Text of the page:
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Constitutional reform in Togo ‘urgent’- parliament head

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Protesters march during an anti-government demonstration led by a coalition of opposition parties on September 7, 2017 in Lome. The Togolese government have called in anti-riot police following a second day of demonstrations, as protesters barricaded roads and set bonfires to express discontent in the government’s hard stance against constitutional reform. / AFP PHOTO / PIUS UTOMI EKPEI

Lawmakers in Togo will begin to look at a constitutional reform bill on Friday, the head of the National Assembly said Wednesday, after protests rocked the African country last week.

Parliamentary groups and commissions met to read the government proposals, which came after opposition calls for a two-term limit for presidents and a two-round voting system.

Togo’s opposition has been calling for changes for more than a decade. Last week, hundreds of thousands took to the streets calling for reform.

The Community of West African States (ECOWAS) on Wednesday called on the government and opposition to carry out the reforms.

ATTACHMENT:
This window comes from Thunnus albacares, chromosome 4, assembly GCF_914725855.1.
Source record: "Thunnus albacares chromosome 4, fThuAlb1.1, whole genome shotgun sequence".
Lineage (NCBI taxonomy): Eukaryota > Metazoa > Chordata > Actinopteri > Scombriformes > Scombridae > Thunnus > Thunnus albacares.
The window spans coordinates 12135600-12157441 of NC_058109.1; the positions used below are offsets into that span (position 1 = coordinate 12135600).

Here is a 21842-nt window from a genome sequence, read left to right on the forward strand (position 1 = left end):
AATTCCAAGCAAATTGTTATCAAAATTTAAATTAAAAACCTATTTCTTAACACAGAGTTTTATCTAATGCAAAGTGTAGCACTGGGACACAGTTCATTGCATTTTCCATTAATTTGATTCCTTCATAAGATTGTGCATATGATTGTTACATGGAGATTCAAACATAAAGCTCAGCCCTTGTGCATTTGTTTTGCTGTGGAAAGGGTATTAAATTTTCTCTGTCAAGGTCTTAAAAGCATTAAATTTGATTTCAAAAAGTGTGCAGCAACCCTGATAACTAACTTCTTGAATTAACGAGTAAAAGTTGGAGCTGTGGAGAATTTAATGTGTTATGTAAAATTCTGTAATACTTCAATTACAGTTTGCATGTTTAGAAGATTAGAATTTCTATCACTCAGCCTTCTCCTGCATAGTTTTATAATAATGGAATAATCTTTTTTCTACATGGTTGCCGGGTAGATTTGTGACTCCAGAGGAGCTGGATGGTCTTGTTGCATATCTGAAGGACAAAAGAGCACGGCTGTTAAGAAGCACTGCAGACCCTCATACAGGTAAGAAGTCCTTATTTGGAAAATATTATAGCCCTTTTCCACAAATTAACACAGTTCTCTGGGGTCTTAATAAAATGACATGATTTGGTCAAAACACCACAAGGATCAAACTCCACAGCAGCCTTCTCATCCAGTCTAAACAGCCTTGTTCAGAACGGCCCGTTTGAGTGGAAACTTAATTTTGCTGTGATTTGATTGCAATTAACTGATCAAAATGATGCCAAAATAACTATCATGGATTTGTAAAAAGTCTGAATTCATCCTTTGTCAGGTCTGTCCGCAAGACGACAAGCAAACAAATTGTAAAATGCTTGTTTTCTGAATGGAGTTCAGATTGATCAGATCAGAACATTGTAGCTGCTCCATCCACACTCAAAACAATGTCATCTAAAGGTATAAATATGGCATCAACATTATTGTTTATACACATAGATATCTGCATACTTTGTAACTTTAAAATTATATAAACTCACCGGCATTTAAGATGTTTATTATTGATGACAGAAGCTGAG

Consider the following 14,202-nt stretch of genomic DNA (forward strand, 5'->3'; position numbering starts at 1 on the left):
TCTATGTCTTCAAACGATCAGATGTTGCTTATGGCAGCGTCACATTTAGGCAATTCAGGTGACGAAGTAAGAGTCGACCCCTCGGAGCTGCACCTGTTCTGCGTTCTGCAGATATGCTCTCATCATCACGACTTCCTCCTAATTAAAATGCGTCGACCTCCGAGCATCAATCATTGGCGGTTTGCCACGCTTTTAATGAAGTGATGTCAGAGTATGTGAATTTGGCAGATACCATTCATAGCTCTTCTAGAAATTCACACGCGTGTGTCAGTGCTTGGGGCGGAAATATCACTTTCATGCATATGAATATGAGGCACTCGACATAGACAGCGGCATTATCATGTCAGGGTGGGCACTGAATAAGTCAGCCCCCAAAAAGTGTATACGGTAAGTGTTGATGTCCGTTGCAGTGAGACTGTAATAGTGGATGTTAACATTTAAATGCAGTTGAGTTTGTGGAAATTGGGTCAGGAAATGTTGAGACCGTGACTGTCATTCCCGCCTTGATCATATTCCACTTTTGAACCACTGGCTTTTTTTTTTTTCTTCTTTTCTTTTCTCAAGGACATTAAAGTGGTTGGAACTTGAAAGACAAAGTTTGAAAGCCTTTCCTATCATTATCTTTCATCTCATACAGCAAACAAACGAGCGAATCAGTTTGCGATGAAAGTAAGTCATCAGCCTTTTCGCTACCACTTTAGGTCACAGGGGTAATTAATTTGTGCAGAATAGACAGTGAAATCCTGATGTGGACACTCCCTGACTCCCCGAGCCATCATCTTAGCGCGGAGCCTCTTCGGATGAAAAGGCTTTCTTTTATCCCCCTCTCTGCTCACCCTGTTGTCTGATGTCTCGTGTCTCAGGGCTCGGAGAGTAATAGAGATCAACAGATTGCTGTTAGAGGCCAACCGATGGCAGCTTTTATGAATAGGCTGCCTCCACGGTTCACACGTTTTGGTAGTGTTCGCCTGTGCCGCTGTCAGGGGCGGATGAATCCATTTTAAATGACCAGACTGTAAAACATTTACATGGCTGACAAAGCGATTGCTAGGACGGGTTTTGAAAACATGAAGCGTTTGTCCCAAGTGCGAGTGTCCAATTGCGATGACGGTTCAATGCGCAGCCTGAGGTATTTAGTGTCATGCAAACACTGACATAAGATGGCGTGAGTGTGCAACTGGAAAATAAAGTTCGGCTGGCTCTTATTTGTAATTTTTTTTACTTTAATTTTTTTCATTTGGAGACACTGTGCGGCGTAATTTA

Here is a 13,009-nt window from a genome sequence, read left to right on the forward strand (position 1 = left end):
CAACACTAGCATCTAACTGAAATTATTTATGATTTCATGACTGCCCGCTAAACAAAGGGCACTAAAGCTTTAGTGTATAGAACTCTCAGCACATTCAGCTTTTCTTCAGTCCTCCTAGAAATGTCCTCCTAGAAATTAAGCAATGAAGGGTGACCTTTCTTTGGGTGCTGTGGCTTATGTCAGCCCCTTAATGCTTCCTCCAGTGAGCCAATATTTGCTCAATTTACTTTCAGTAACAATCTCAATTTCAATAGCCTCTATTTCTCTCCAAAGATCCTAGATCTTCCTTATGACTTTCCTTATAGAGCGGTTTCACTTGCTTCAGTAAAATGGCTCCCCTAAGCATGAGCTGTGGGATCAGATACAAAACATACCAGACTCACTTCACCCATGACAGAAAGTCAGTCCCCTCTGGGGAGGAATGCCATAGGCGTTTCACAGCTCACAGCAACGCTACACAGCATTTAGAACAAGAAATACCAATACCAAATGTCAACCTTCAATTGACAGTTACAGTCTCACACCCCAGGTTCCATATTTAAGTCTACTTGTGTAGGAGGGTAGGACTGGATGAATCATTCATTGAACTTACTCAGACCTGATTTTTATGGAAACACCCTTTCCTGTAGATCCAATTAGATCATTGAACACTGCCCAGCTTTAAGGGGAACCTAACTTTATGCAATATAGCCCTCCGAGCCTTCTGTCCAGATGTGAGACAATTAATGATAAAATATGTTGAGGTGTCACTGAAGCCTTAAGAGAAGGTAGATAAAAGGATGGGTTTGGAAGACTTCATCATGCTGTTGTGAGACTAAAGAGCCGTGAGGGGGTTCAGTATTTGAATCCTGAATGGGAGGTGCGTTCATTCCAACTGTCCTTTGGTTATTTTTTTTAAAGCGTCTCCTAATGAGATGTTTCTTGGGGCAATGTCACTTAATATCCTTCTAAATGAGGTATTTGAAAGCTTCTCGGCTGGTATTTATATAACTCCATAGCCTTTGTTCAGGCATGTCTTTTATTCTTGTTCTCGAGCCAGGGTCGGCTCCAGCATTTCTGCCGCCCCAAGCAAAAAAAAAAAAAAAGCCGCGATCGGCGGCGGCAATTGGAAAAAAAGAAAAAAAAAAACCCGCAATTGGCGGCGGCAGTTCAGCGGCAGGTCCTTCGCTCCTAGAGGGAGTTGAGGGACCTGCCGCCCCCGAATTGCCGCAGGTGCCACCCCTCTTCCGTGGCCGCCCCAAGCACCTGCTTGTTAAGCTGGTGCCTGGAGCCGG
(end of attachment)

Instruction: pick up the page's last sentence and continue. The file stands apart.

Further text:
Its head, Marcel Alain de Souza, met President Faure Gnassingbe in the capital, Lome, before holding talks with opposition leaders and religious dignitaries.

“From the consultations we had, it appears that there is a will for dialogue (…) to make the reforms,” he said in a statement broadcast on national television.

“The head of state has listened to us and we believe that he has expressed the firm will to achieve these reforms,” ​​he added.

Consultation for constitutional reform risks being a drawn-out process, but National Assembly president Dama Dramani said: “We are in an urgent situation.

“That’s why we are going to disregard our procedures to end the (current parliamentary) session tomorrow (Thursday) and Friday we will look at the government’s bill,” he added.

Dramani called on the constitutional law commission that examines proposed changes to look at the bill and make its recommendations as quickly as possible.

On Monday, he told state television that a proper debate on constitutional reform could not be held at short notice.

The main opposition National Alliance for Change (ANC) said constitutional change was the only issue the public wanted to talk about.

“We need to discuss, study and adopt the bill… as the Togolese people want,” said ANC lawmaker Isabelle Ameganvi.

Faure Gnassingbe has been president since 2005 after taking over from his father, Gnassingbe Eyadema, who assumed power in 1967.

Faure was re-elected in 2010 and 2015.

With The Gambia, Togo was the only ECOWAS member to reject a proposal to limit the number of presidential terms across the region during a summit in Accra in May 2015.


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